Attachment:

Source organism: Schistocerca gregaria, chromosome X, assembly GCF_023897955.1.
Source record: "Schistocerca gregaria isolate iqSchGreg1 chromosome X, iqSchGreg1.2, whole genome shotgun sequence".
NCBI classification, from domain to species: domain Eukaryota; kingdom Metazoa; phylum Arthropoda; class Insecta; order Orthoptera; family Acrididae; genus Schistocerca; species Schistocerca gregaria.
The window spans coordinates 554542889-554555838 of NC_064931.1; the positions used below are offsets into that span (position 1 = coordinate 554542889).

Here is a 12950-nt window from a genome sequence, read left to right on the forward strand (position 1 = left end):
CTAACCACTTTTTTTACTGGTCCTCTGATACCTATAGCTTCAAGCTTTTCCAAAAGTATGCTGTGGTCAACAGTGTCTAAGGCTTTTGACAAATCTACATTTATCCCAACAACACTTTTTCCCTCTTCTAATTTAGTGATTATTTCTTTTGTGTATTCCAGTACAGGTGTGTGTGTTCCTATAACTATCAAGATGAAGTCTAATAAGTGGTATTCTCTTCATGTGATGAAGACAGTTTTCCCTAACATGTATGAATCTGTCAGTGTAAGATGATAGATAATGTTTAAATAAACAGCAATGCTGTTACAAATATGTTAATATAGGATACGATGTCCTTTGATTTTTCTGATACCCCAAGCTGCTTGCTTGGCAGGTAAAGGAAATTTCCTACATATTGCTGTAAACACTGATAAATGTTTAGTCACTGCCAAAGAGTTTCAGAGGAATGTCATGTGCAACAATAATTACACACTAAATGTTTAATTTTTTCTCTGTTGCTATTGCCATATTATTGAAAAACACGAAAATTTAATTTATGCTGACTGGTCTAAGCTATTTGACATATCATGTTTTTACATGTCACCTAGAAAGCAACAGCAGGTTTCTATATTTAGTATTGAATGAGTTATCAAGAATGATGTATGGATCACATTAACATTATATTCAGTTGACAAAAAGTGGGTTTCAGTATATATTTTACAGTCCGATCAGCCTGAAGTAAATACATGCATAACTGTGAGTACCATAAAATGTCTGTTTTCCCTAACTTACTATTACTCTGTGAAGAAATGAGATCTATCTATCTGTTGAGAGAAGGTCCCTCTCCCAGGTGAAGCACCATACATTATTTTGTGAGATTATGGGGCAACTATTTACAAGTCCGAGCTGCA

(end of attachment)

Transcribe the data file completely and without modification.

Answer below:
Source organism: Schistocerca gregaria, chromosome X, assembly GCF_023897955.1.
Source record: "Schistocerca gregaria isolate iqSchGreg1 chromosome X, iqSchGreg1.2, whole genome shotgun sequence".
NCBI classification, from domain to species: domain Eukaryota; kingdom Metazoa; phylum Arthropoda; class Insecta; order Orthoptera; family Acrididae; genus Schistocerca; species Schistocerca gregaria.
The window spans coordinates 554542889-554555838 of NC_064931.1; the positions used below are offsets into that span (position 1 = coordinate 554542889).

Here is a 12950-nt window from a genome sequence, read left to right on the forward strand (position 1 = left end):
CTAACCACTTTTTTTACTGGTCCTCTGATACCTATAGCTTCAAGCTTTTCCAAAAGTATGCTGTGGTCAACAGTGTCTAAGGCTTTTGACAAATCTACATTTATCCCAACAACACTTTTTCCCTCTTCTAATTTAGTGATTATTTCTTTTGTGTATTCCAGTACAGGTGTGTGTGTTCCTATAACTATCAAGATGAAGTCTAATAAGTGGTATTCTCTTCATGTGATGAAGACAGTTTTCCCTAACATGTATGAATCTGTCAGTGTAAGATGATAGATAATGTTTAAATAAACAGCAATGCTGTTACAAATATGTTAATATAGGATACGATGTCCTTTGATTTTTCTGATACCCCAAGCTGCTTGCTTGGCAGGTAAAGGAAATTTCCTACATATTGCTGTAAACACTGATAAATGTTTAGTCACTGCCAAAGAGTTTCAGAGGAATGTCATGTGCAACAATAATTACACACTAAATGTTTAATTTTTTCTCTGTTGCTATTGCCATATTATTGAAAAACACGAAAATTTAATTTATGCTGACTGGTCTAAGCTATTTGACATATCATGTTTTTACATGTCACCTAGAAAGCAACAGCAGGTTTCTATATTTAGTATTGAATGAGTTATCAAGAATGATGTATGGATCACATTAACATTATATTCAGTTGACAAAAAGTGGGTTTCAGTATATATTTTACAGTCCGATCAGCCTGAAGTAAATACATGCATAACTGTGAGTACCATAAAATGTCTGTTTTCCCTAACTTACTATTACTCTGTGAAGAAATGAGATCTATCTATCTGTTGAGAGAAGGTCCCTCTCCCAGGTGAAGCACCATACATTATTTTGTGAGATTATGGGGCAACTATTTACAAGTCCGAGCTGCA